India Requires Bold Changes To Catch Up With China
India’s efforts toward indigenization and local manufacturing in the digital infrastructure space have
been significant in recent years. However, India still has a long way to go in terms of indigenization and local manufacturing in the digital infrastructure space. Countries like China and South Korea have established themselves as leading manufacturers in the sector, and their companies dominate the global market.
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Head – Marketing, Niral Networks
How does India compare to other countries in terms of the indigenization of products and driving local manufacturing in the digital infrastructure space?
India’s efforts toward indigenization and local manufacturing in the digital infrastructure space have been significant in recent years. The government’s Make in India initiative aims to boost domestic manufacturing and reduce dependence on imports in various sectors, including digital infrastructure. However, India still has a long way to go in terms of indigenization and local manufacturing in the digital infrastructure space. Countries like China and South Korea have established themselves as leading manufacturers in the sector, and their companies dominate the global market.
What about the country’s recent push towards becoming self-reliant in hardware manufacturing, especially in the telecom sector?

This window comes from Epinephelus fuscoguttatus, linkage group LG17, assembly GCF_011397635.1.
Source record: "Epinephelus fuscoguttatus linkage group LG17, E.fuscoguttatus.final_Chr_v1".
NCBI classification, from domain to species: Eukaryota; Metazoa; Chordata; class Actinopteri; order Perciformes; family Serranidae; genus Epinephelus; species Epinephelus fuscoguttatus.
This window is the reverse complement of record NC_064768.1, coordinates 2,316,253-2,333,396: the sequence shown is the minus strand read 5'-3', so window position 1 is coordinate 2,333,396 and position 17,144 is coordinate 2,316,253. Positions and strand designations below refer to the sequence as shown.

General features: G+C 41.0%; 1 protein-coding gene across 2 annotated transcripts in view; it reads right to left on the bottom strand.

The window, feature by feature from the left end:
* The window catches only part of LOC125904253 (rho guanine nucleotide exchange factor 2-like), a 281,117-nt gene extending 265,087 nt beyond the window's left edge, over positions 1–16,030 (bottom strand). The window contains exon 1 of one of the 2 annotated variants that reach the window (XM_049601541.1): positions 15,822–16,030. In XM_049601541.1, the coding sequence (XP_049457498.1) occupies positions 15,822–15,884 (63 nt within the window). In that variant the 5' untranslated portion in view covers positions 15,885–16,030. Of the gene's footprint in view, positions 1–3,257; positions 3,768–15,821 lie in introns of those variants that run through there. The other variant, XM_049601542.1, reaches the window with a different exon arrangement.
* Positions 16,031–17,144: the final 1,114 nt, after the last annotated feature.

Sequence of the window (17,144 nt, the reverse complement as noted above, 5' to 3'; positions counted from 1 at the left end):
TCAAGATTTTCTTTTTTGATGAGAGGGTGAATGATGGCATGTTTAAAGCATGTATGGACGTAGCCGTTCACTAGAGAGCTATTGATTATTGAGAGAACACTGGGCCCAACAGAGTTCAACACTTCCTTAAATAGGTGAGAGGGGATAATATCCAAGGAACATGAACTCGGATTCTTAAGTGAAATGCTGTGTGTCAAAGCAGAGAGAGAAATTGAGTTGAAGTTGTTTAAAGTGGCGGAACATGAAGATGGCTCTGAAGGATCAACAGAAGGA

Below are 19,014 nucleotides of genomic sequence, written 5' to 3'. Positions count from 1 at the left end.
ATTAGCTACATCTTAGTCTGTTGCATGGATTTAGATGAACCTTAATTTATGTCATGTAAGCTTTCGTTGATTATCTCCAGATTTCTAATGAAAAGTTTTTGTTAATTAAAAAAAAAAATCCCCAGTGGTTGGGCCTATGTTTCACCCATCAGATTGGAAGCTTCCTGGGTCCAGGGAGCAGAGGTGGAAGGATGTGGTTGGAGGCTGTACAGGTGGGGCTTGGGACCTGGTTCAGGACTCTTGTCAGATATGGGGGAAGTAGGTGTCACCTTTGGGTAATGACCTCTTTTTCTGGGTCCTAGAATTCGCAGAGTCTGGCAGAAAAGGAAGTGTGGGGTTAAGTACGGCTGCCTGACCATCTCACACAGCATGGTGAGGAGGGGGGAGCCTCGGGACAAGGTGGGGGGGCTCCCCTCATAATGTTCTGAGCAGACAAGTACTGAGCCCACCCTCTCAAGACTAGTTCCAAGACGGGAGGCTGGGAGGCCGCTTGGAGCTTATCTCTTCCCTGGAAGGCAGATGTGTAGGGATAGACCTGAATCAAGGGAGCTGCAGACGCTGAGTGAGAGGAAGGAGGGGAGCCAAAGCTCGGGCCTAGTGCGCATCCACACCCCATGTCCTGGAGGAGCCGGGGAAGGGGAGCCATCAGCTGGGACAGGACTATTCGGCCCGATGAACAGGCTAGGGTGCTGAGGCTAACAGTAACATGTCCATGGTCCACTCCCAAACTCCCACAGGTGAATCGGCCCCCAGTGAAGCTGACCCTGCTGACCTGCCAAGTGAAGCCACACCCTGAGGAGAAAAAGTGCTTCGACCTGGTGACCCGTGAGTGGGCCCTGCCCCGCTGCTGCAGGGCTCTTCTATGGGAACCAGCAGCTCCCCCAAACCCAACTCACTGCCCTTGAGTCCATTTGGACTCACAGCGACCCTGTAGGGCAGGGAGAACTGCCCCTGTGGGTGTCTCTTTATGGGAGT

India’s efforts toward becoming self-reliant in communications and connectivity equipment and devices are aimed at reducing the country’s dependence on imports, creating local employment opportunities, and boosting the growth of the manufacturing sector.
The government has introduced various policies and initiatives to promote domestic manufacturing. The Production-linked Incentive or PLI scheme for the telecom and networking equipment sector was introduced in 2020 to incentivize domestic production of telecom and networking products.
It has also implemented policies to promote local manufacturing of electronics, such as reducing import duties on components used in manufacturing electronic products and providing subsidies for setting up electronics manufacturing facilities in the country. These efforts have started yielding results, with several global technology companies setting up manufacturing facilities in India and increasing their local production capabilities. There has also been the emergence of several domestic players in the sector, such as Tejas Networks and Sterlite Technologies.
But is the country ignoring upstream products while focusing on downstream and last-mile products due to marketing spotlight and margins?
There could be a tendency to focus more on downstream and last-mile products, such as smartphones and
routers, due to the marketing spotlight and margins associated with these products. However, it is important not to ignore upstream products, such as semiconductors and components, as they are the building blocks of downstream products. Any disruption in the supply chain of upstream products can significantly impact the production of downstream products. For example, the global shortage of semiconductors has affected the production of various electronic products, including smartphones and laptops.